However, as is the case with all immigration programs in Canada, the issue of resource allocation and processing delays continues to play an important consideration in the decisions faced by the majority of policy specialists and program managers. Quite simply, Canada as a destination attracts considerable interest which far surpasses the processing capacity of most immigration programs.
Applying for admission to Canada as a permanent resident will follow a different and generally, yet far more expedited process (9-15 months in most cases) if the application is approved under a PNP compared to the federal skilled worker program. In some instances persons who are otherwise not qualified for admission under one of the Federal programs, may qualify for admission to Canada under a PNP and may even qualify for a temporary work permit in the interim, allowing for early entry to Canada for the applicant and their accompanying dependants.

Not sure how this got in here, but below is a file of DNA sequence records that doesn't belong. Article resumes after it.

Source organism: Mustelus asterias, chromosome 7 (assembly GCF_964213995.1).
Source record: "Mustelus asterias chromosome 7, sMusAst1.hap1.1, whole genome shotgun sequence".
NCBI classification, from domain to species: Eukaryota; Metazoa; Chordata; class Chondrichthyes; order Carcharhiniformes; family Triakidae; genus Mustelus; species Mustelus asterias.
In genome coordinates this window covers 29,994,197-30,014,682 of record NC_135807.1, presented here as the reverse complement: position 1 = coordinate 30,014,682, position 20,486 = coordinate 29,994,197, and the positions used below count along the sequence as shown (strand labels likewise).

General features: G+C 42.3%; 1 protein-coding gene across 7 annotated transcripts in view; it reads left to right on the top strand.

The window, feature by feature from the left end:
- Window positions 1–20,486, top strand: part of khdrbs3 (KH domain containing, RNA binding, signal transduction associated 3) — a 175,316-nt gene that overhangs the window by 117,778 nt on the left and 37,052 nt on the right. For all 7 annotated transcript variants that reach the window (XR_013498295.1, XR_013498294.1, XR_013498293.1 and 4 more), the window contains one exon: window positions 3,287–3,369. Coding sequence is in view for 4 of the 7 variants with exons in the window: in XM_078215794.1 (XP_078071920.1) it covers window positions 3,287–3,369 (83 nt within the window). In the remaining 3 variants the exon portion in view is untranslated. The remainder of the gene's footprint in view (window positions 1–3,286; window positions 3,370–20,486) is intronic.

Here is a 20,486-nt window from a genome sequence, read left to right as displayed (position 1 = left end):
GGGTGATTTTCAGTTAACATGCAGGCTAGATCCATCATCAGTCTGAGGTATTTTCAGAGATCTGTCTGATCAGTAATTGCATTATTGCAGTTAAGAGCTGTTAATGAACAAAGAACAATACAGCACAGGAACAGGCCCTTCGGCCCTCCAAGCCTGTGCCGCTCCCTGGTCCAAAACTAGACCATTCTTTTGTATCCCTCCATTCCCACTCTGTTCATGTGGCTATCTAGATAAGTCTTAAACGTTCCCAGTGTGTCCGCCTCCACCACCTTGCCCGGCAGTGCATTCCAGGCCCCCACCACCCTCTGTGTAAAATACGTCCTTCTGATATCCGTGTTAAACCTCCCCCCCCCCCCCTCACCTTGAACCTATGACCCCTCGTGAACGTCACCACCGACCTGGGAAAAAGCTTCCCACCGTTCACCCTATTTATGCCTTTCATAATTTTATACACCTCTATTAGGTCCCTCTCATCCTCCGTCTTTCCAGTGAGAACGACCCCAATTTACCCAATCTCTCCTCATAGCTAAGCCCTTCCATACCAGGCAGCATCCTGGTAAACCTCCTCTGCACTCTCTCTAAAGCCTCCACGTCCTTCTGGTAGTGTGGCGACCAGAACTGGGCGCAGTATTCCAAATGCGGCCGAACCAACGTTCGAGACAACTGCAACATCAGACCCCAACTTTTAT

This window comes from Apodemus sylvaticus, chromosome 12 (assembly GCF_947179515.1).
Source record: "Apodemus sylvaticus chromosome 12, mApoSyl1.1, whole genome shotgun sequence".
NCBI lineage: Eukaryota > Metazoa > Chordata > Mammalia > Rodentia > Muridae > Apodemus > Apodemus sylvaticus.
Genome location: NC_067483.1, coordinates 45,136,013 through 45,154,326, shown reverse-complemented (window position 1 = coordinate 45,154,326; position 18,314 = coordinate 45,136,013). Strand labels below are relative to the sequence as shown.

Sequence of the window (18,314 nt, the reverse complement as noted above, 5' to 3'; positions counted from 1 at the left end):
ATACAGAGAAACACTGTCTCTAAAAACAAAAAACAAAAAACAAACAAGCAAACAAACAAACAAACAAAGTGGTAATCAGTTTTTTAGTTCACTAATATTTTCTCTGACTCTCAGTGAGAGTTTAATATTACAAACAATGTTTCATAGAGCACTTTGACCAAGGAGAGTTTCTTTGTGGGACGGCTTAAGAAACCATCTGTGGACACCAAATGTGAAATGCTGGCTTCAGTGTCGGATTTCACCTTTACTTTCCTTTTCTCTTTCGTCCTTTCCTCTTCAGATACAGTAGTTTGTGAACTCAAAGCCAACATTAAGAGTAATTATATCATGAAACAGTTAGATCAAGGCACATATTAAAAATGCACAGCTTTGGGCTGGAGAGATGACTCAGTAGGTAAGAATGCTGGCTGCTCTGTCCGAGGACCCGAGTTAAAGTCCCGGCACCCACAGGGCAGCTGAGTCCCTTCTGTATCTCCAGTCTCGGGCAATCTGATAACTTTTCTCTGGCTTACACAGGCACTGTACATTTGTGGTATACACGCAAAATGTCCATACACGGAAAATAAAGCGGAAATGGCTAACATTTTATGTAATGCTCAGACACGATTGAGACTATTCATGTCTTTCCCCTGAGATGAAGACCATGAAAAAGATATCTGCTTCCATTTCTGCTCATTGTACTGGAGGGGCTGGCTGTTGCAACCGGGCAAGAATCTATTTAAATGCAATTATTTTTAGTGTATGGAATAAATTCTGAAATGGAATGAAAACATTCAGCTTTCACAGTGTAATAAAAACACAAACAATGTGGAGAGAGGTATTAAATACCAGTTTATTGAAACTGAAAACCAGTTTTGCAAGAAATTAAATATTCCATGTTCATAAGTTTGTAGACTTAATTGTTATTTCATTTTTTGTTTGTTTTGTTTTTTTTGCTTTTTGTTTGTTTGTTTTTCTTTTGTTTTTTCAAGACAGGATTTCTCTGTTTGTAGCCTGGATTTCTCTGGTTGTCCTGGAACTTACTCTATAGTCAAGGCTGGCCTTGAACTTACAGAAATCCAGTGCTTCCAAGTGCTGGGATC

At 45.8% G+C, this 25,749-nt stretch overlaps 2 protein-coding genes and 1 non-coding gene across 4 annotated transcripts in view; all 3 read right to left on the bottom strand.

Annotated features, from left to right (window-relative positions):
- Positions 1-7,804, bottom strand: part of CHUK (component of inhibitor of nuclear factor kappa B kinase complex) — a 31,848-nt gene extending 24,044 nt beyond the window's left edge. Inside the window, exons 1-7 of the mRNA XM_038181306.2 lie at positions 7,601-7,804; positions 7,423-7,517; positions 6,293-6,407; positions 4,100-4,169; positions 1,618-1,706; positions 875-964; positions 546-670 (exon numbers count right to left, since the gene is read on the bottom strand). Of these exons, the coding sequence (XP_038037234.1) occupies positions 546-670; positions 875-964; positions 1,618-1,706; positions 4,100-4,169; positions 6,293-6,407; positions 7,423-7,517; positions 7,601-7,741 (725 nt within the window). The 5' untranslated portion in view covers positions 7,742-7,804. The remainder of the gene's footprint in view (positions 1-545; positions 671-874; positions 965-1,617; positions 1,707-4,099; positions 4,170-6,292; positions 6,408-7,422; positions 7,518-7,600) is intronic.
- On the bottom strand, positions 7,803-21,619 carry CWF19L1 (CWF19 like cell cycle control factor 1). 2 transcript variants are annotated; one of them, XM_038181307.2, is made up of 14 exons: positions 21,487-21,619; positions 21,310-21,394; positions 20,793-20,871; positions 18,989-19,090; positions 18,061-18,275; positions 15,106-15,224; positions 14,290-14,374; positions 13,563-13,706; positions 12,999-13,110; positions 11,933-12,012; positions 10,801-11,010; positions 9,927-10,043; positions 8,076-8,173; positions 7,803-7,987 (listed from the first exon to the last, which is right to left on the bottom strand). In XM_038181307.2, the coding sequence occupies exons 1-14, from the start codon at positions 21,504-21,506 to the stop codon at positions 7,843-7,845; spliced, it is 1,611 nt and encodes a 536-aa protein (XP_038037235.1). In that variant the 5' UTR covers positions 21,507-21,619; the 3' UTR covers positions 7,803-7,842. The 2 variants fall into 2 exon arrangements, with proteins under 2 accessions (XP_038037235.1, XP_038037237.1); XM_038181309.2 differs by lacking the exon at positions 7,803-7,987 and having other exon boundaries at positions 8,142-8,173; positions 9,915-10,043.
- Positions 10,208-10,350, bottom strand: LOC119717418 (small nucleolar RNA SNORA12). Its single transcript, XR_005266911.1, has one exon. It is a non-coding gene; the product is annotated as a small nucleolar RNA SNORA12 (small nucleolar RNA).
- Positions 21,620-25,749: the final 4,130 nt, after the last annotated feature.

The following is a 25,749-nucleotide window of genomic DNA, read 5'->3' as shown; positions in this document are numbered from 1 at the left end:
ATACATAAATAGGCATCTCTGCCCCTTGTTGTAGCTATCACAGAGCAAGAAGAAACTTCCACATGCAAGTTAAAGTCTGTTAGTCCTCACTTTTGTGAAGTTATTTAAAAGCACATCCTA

Here is how the provincial programs typically work. Qualified employers nominate a prospective worker under an expedited process which, once approved by the province, enables an application for permanent residence to proceed under a processing stream that completely bypasses the lengthy federal immigration selection process. At the initial stages, qualified employer-sponsored applicants could receive temporary, renewable, work permits, processed at missions outside Canada, or in certain cases, at ports of entry, while their applications for permanent admission are processed by the provincial authorities and thereafter by the federal authorities for medical and security screening. In many instances, applicants can conclude these formalities without ever having to actually return to their former place of habitual residence.
The skilled worker based PNP’s with the exception of Quebec and Manitoba, generally require an employer to sponsor the application for admission to Canada. Without a government approved employer sponsorship, the application will either not be approved, or will be routinely passed over in favour of applications with an employer sponsored approval.